Later in the month, Page went to Cleveland for the Republican National Convention or to meet with Russian Ambassador Sergey Kislyak with the rest of the clown car, including Jefferson Beauregard Sessions III and J.D. Gordon, who were working with the Republican platform committee to remove language attacking Russia over its invasion of Ukraine and annexation of Crimea. He was one of the few who never really denied meeting with Kislyak, though he was pretty coy about it at first. Immediately after the convention, the WikiLeaks searchable, curated edition of the stolen DNC emails appeared and it seems clear to those of us who aren't refusing to believe in it that the collaboration between the Russian authorities and the Trump campaign was in full operation in all its aspects, including the social media projects and the work of the Cambridge Analytica firm.

Around the same time, late July, the FBI began investigating the question of whether this collusion was taking place, but it had nothing to do with Page at this point, but involved tGeorge Papadopoulos and his boasts in the London wine bar to the Australian High Commissioner that he was working with Russians to obtain dirt on Hillary Clinton for the Trump campaign.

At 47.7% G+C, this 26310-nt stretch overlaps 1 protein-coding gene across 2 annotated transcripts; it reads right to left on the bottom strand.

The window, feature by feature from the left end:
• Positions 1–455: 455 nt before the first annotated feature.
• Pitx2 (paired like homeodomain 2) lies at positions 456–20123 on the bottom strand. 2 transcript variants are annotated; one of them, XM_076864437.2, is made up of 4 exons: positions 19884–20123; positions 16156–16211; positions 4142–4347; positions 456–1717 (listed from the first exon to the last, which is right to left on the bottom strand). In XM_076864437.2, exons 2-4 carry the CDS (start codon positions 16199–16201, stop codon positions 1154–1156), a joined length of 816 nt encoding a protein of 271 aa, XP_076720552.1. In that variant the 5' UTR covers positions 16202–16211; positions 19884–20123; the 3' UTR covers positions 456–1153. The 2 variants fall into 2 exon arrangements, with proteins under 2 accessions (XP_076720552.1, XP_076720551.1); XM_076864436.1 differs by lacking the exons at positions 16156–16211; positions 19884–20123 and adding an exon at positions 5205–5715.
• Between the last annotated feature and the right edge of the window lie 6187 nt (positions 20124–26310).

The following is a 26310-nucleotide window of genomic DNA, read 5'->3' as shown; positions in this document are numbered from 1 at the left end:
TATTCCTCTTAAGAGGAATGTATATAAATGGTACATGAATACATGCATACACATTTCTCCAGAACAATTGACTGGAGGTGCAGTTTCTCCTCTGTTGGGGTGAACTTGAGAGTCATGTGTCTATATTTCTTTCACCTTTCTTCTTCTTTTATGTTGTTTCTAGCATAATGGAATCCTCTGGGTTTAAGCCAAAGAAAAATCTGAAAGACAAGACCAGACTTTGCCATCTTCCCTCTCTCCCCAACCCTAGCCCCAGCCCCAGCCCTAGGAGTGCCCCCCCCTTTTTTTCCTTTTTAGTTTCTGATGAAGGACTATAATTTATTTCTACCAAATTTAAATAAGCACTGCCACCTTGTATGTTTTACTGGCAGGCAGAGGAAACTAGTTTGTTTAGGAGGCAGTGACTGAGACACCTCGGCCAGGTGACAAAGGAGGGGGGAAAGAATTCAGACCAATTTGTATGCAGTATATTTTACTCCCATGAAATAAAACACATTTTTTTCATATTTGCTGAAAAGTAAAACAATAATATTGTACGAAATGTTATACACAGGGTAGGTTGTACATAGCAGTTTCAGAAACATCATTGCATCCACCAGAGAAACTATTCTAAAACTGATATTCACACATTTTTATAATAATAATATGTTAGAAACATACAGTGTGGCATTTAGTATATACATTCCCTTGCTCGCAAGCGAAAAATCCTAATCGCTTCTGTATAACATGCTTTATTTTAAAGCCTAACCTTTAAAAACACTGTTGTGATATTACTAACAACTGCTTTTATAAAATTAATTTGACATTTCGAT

Also, it seems to have moved fairly slowly. Sources told the Washington Post that the Bureau was reluctant to order surveillance on campaign workers "because of concerns that agents would inadvertently eavesdrop on political talk". They may have been stimulated by Senate Majority Leader Harry Reid's letter of August 29 expressing fear that Moscow might have some plan to interfere with the forthcoming presidential election, referencing Page's July Moscow trip); and Michael Isikoff's article on Page's trip, published in Yahoo News September 23, for which Steele seems to have been one of the sources. Around the same time Page wrote to the FBI asking that any investigation of him be stopped (odd, if there wasn't any investigation, but Page is an odd guy) New surveillance on Paul Manafort (he too had been monitored before over other issue, beginning in 2014) began sometime after August 19 2016; Steele briefed the FBI on his findings in Rome in September; and Washington Post reported that surveillance under the FISA of Carter Page started in "summer", but the Nunes memo says the FISA order was approved on October 21. A couple of weeks and a couple of huge Facebook-transmitted Hillary scandals and one Mother Jones article by David Corn (which caused the FBI to cut off relations with Steele) later, Donald Trump was elected president by the lowest margin in US history, minus three million votes.



It now seems entirely likely on its face, given what we understand about the timing, that the Steele information played a crucial role, but only because Steele corroborated and filled out information they knew from their own sources. On the other hand the Nunes memo explicitly says that's not the case: